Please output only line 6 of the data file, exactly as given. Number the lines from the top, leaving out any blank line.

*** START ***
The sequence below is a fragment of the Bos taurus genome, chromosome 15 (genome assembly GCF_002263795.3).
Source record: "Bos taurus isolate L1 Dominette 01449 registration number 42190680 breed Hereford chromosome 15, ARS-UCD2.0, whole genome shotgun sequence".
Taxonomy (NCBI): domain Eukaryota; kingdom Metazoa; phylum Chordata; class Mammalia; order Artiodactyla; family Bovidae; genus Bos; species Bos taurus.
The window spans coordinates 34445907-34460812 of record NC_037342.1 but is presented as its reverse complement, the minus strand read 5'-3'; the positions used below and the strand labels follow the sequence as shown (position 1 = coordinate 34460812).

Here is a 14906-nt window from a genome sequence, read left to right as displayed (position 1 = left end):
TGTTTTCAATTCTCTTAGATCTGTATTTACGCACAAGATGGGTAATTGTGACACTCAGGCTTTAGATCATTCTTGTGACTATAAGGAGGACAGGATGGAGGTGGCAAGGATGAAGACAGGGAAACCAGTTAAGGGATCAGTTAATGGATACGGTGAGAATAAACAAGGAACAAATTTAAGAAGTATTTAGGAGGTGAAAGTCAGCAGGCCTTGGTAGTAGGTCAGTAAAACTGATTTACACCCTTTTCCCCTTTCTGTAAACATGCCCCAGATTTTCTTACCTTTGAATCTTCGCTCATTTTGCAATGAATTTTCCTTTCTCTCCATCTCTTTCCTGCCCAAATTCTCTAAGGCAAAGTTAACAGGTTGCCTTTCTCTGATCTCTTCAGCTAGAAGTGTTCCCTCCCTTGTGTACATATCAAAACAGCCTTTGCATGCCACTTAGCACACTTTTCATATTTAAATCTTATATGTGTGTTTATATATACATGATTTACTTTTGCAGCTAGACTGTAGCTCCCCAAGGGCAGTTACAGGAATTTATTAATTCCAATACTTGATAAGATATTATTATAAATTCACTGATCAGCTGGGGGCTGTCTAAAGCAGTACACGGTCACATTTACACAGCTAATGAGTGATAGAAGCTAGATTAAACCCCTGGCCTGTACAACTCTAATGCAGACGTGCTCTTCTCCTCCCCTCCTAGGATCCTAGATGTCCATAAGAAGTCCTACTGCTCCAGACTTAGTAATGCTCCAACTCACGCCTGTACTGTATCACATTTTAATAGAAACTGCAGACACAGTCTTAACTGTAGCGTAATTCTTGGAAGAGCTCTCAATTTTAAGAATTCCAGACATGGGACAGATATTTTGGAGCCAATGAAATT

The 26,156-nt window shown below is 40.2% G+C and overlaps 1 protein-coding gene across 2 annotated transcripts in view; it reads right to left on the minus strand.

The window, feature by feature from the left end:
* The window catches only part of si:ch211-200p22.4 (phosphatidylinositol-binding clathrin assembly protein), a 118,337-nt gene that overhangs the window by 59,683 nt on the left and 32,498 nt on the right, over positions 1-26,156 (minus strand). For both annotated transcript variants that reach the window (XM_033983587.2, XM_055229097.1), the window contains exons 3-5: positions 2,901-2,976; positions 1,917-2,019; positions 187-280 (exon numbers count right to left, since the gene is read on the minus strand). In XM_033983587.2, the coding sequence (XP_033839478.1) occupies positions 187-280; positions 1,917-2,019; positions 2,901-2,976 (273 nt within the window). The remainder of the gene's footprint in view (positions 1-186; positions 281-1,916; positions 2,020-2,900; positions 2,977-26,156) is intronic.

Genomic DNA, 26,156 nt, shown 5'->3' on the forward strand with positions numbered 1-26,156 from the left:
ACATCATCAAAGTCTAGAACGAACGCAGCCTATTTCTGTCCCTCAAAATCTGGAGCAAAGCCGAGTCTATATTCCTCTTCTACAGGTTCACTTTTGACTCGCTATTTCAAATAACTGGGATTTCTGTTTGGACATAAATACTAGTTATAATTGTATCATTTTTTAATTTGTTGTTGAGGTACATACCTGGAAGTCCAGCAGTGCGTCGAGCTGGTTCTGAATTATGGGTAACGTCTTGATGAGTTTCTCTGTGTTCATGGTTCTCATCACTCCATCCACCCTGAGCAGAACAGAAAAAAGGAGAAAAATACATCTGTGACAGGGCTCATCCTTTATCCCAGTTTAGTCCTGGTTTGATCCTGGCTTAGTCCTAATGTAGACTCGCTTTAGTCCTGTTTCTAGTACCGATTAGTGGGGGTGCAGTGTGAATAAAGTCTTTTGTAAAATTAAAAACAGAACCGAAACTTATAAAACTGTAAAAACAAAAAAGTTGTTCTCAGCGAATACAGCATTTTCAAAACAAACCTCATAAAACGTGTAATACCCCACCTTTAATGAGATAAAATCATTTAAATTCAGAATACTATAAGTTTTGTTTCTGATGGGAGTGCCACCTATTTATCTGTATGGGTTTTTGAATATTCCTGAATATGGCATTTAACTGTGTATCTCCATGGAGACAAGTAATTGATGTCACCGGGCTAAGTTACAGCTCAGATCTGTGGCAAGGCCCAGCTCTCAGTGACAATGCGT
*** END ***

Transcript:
TGTTTTCAATTCTCTTAGATCTGTATTTACGCACAAGATGGGTAATTGTGACACTCAGGCTTTAGATCATTCTTGTGACTATAAGGAGGACAGGATGGAGGTGGCAAGGATGAAGACAGGGAAACCAGTTAAGGGATCAGTTAATGGATACGGTGAGAATAAACAAGGAACAAATTTAAGAAGTATTTAGGAGGTGAAAGTCAGCAGGCCTTGGTAGTAGGTCAGTAAAACTGATTTACACCCTTTTCCCCTTTCTGTAAACATGCCCCAGATTTTCTTACCTTTGAATCTTCGCTCATTTTGCAATGAATTTTCCTTTCTCTCCATCTCTTTCCTGCCCAAATTCTCTAAGGCAAAGTTAACAGGTTGCCTTTCTCTGATCTCTTCAGCTAGAAGTGTTCCCTCCCTTGTGTACATATCAAAACAGCCTTTGCATGCCACTTAGCACACTTTTCATATTTAAATCTTATATGTGTGTTTATATATACATGATTTACTTTTGCAGCTAGACTGTAGCTCCCCAAGGGCAGTTACAGGAATTTATTAATTCCAATACTTGATAAGATATTATTATAAATTCACTGATCAGCTGGGGGCTGTCTAAAGCAGTACACGGTCACATTTACACAGCTAATGAGTGATAGAAGCTAGATTAAACCCCTGGCCTGTACAACTCTAATGCAGACGTGCTCTTCTCCTCCCCTCCTAGGATCCTAGATGTCCATAAGAAGTCCTACTGCTCCAGACTTAGTAATGCTCCAACTCACGCCTGTACTGTATCACATTTTAATAGAAACTGCAGACACAGTCTTAACTGTAGCGTAATTCTTGGAAGAGCTCTCAATTTTAAGAATTCCAGACATGGGACAGATATTTTGGAGCCAATGAAATT